Foodservice Equipment & Supplies

MAR 2018

Foodservice Equipment & Supplies magazines is an industry resource connecting foodservice operators, equipment and supplies manufacturers and dealers, and facility design consultants.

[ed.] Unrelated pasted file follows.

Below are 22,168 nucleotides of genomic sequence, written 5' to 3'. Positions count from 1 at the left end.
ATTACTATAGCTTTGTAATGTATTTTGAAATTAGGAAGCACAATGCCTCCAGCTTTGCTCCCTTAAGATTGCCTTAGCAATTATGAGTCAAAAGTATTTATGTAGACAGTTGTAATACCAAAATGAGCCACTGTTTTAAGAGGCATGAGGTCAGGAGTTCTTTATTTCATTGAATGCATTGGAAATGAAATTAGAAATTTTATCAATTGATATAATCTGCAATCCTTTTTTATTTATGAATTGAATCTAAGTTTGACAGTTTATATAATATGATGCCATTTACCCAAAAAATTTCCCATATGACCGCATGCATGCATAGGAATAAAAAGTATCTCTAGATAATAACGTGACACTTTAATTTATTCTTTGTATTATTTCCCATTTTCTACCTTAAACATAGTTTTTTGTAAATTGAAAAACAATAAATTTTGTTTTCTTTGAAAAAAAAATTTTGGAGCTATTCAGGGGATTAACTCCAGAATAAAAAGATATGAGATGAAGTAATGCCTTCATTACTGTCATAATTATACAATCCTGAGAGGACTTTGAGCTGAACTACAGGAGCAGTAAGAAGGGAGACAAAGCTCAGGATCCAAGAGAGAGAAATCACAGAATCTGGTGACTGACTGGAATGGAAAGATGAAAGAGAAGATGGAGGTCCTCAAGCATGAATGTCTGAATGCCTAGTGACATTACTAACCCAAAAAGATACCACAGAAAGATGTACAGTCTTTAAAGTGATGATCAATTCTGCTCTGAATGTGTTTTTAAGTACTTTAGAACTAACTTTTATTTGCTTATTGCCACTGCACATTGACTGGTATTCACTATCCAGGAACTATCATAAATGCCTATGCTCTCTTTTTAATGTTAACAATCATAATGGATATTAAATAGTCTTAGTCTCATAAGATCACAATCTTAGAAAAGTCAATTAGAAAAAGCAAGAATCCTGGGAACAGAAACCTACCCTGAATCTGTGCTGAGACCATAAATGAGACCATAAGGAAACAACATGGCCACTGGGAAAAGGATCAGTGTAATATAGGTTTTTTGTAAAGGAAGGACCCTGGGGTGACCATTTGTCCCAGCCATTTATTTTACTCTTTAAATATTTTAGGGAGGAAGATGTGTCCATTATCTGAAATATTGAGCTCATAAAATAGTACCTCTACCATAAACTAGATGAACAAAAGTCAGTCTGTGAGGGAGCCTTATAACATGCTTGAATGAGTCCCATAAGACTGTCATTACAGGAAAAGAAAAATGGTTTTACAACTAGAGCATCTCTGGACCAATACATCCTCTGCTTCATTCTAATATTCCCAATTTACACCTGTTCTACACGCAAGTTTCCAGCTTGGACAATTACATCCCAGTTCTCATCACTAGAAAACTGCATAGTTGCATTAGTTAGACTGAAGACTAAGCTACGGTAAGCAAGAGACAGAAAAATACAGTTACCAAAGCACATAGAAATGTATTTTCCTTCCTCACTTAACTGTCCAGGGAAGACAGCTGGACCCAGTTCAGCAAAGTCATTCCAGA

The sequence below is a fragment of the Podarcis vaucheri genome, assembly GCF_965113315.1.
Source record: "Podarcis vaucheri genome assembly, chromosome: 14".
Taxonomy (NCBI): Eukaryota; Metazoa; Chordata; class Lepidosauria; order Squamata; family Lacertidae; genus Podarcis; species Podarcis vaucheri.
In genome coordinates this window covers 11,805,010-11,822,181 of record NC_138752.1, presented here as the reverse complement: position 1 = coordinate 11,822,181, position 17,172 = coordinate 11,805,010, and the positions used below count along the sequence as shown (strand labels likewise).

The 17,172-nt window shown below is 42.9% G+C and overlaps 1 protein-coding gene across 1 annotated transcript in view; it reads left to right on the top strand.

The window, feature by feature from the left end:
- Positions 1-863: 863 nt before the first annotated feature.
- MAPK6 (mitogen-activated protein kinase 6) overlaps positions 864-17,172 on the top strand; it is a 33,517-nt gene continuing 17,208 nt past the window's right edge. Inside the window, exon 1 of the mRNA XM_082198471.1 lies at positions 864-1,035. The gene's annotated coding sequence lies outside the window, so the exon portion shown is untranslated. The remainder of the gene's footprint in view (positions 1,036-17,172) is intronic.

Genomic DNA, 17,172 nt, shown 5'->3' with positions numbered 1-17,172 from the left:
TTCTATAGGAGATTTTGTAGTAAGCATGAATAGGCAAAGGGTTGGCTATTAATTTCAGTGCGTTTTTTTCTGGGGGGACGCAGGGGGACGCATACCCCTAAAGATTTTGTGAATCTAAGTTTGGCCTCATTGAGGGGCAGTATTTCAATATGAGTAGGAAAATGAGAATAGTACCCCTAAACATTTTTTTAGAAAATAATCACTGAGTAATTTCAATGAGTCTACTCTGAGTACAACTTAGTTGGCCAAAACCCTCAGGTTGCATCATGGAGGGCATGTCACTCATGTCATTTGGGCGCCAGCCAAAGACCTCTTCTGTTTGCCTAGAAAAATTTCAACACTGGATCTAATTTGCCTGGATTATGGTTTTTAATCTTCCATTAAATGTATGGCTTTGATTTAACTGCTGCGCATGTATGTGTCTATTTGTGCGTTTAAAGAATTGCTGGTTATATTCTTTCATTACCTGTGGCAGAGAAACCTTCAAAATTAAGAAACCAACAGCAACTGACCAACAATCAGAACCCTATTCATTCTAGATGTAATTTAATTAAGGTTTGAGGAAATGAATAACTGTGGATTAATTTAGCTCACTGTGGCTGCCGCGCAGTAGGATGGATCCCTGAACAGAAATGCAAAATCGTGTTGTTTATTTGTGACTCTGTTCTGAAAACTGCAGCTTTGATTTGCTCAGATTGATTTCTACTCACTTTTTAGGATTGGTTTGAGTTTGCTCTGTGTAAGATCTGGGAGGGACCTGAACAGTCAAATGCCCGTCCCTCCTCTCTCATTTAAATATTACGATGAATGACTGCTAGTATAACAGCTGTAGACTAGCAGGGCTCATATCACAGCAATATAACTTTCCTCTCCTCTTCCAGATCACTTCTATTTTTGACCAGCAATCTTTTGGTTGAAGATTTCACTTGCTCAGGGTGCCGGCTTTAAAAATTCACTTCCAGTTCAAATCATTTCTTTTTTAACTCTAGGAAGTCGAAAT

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MARCH 2018 • SPONSORED CONTENT • 49 Q. Explain the difference between OEM and OCM parts. Ken Beasley: OEM stands for "original equipment manufacturer". An OEM part is a part supplied by the original equipment manufac- turer. OCM is "original component manufacturer". That would be the manufacturer that made the part that the OEM used in building their equip- ment. Sometimes people will refer to an OCM as a "direct source" part; in other words, they directly sourced it from the person who made it. There's another type of part called the generic. The generic part is made by a different manufacturer that tries to mimic the look and functionality of the OEM part. What's the difference between the OEM part and OCM part? Generally, they're the same. However, there are instances where OEM parts are tested for higher tolerances, or an OCM will sometimes make a part that has different tolerances or specs. Q. Then why is it important to use OEM parts? KB: First, if you're an authorized servicer, you've been trained by the manufacturer to service their piece of equipment. Part of your commitment in representing that manufacturer is that you're going to use OEM parts. Second, from a repair standpoint it takes out one variable doing the re- pair, because you know it's the same part you took out. Also, you've got better support from the OEM when there are issues. If parts fail, the OEM is very good about standing behind the parts they supply. Q. How can using OEM parts save the operator money, time or labor? KB: OEM parts must be used to maintain warranty. If it's discovered you're using OCM or generic parts, your warranty can be voided. Manufacturers are constantly assessing the quality of their com- ponents. By buying the part from the OEM, when they upgrade or make design improvements to the part, the customer gets the "latest and great- est" part for that piece of equipment. Equipment today is more complicated, not less. With more components, you gain efficiencies and performance. The downside is you've got more opportunities for failure. As more parts are put into equipment, knowing that your part is the one made for that manufacturer to their specs is becoming even more important. The Importance of Using OEM Parts An interview with Ken Beasley, president, Heritage Service Using OEM parts helps equipment perform at peak efficiency.

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